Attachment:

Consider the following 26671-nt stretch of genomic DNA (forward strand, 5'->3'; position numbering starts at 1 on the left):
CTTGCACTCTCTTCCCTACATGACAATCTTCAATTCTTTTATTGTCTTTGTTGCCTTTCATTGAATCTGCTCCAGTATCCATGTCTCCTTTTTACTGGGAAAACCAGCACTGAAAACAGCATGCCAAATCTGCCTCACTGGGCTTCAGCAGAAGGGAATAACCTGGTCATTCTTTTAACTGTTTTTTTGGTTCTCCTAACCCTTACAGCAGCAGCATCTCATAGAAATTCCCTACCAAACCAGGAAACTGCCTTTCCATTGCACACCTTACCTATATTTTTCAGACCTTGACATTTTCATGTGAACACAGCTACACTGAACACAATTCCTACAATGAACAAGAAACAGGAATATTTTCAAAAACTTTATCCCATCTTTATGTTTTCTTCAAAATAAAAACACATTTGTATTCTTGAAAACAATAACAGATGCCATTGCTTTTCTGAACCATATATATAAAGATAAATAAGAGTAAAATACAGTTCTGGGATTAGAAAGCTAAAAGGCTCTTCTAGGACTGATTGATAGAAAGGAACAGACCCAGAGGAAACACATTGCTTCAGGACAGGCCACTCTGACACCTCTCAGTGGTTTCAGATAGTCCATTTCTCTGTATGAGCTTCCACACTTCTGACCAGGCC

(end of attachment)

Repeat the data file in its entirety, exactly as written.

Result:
Consider the following 26671-nt stretch of genomic DNA (forward strand, 5'->3'; position numbering starts at 1 on the left):
CTTGCACTCTCTTCCCTACATGACAATCTTCAATTCTTTTATTGTCTTTGTTGCCTTTCATTGAATCTGCTCCAGTATCCATGTCTCCTTTTTACTGGGAAAACCAGCACTGAAAACAGCATGCCAAATCTGCCTCACTGGGCTTCAGCAGAAGGGAATAACCTGGTCATTCTTTTAACTGTTTTTTTGGTTCTCCTAACCCTTACAGCAGCAGCATCTCATAGAAATTCCCTACCAAACCAGGAAACTGCCTTTCCATTGCACACCTTACCTATATTTTTCAGACCTTGACATTTTCATGTGAACACAGCTACACTGAACACAATTCCTACAATGAACAAGAAACAGGAATATTTTCAAAAACTTTATCCCATCTTTATGTTTTCTTCAAAATAAAAACACATTTGTATTCTTGAAAACAATAACAGATGCCATTGCTTTTCTGAACCATATATATAAAGATAAATAAGAGTAAAATACAGTTCTGGGATTAGAAAGCTAAAAGGCTCTTCTAGGACTGATTGATAGAAAGGAACAGACCCAGAGGAAACACATTGCTTCAGGACAGGCCACTCTGACACCTCTCAGTGGTTTCAGATAGTCCATTTCTCTGTATGAGCTTCCACACTTCTGACCAGGCC